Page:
There will though have to be a change in the political climate if the domestic coal industry is to be revived under public ownership. The industry is still regarded as a political football, despite all the economic, security and environmental indicators pointing in its favour

Tuesday, 5 August 2014

Historical amnesia and lack of political context marks World War I commemorations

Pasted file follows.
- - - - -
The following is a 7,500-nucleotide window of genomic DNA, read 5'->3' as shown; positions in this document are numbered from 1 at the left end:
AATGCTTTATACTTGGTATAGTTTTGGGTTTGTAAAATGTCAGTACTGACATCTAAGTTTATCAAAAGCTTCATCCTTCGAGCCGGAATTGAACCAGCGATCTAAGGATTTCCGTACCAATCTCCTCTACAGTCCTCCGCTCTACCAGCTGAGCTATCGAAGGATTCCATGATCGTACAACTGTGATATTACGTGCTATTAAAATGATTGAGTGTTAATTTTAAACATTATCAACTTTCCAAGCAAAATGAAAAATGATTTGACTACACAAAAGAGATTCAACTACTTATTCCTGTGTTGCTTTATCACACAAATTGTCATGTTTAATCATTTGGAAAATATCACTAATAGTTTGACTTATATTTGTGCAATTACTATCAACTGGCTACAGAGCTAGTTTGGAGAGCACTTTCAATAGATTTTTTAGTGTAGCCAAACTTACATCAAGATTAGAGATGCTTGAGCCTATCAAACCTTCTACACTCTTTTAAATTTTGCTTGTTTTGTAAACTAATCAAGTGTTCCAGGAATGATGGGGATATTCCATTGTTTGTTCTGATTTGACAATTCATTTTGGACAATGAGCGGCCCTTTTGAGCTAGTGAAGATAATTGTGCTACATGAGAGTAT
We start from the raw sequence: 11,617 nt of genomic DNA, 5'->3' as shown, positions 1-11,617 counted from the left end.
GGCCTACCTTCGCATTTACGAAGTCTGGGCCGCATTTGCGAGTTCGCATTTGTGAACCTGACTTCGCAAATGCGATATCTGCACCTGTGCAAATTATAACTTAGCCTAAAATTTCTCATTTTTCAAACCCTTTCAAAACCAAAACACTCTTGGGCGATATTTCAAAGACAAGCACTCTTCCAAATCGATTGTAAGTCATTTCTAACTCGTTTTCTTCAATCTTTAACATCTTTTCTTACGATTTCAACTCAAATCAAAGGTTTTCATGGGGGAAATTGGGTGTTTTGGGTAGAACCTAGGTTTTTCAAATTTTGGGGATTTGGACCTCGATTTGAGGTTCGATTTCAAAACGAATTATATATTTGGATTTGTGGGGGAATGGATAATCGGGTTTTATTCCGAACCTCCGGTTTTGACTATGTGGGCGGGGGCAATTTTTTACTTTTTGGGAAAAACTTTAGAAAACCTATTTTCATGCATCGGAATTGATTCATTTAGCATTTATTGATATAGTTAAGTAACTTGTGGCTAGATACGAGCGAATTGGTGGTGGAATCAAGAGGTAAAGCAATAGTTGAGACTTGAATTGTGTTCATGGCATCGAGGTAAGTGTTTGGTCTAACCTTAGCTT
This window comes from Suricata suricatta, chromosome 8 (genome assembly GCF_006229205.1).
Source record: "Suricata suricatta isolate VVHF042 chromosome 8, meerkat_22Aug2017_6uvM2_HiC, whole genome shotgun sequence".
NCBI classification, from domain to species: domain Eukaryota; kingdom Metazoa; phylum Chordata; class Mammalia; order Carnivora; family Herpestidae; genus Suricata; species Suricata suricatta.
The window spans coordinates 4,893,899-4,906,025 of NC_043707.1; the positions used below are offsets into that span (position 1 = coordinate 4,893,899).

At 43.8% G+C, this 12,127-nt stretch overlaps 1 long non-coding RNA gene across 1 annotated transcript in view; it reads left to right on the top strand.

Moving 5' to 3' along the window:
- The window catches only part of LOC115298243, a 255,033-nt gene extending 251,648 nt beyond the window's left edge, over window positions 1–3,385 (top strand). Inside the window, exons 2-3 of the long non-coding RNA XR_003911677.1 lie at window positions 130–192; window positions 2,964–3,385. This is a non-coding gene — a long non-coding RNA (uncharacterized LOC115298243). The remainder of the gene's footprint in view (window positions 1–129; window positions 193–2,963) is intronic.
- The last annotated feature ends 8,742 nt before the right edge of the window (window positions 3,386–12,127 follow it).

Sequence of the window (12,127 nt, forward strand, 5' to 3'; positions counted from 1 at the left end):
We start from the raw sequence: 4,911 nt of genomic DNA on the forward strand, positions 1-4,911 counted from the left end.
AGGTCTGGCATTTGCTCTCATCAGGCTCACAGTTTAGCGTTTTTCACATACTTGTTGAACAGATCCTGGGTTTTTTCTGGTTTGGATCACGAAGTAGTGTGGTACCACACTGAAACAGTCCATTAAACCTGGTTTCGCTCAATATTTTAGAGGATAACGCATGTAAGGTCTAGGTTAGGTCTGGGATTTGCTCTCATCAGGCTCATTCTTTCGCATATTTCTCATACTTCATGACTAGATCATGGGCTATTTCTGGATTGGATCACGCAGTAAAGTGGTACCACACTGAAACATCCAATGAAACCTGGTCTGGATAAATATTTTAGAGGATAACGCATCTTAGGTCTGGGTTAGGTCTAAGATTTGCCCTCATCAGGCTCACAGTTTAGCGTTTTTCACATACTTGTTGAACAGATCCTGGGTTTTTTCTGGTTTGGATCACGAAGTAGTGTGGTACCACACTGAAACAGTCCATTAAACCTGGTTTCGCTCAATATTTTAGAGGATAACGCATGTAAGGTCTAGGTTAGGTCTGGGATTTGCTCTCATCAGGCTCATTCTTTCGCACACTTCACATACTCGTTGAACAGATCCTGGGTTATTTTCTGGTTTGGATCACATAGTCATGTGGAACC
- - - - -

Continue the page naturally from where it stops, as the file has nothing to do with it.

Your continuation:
The commemoration of the 100 year anniversary of the outbreak of World War I has been moving but totally lacking in political context. The appalling loss of life in this grotesque conflict marked a total breakdown of the international political system. The historical memory has also been selective. There has been no mention of the economic and political landscape of Europe at the time. It was not just in Russia that revolutionary forces were stirring, in Britain too there was huge industrial unrest and in other countries in Europe. It is not a cynical view that the rulers of the time might well have welcomed a war that would suddenly draw working people into another bloody conflict on the behalf of those who owned capital. Listening to some, it would seem that the ludicrous propaganda that this was the war to end all wars is still believed. The reality is that 20 years later an even bigger and more costly war broke out. Nothing had been learned, the seeds of World War II were laid in the Versailles peace accords, punishing Germany in the way that they did. What the past century has really marked is the evolution of ever more deadly weaponry. By 1939, war could be taken much further into civilian centres, thereby increasing the number of civilians killed. Out of World War II came the ultimate weapon the nuclear bomb, that could destroy the whole planet. Within 17 years of the end of World War II, the world was brought to the brink of destruction as it looked as though a nuclear conflict was about to erupt over the Cuban missile crisis. The progression of ever more dangerous weaponry continues with drone warfare. This remotely controlled technology allows the leaders of the aggressor nation to operate even more easily in their own moral vacuum. Unless checked, in time drone warfare will make the slide to total war even quicker to achieve. Then the final great irony of this commemoration is that it comes at a time when thousands of people are being slaughtered with high tech weaponry in Gaza whilst the world looks on. There is a hollowness about the words of politicians like David Cameron about the 1914/18 war, when it is remembered that Britain continues to supply weaponery to Israel to kill Palestinians in Gaza. It was this type of double standard that brought about World War I in the first place, so maybe the real reflection should be what has really changed in 100 years? * Independent - 6/7/2014 * Ilford Recorder - 7/7/2014 * Wanstead Guardian - 14/8/2014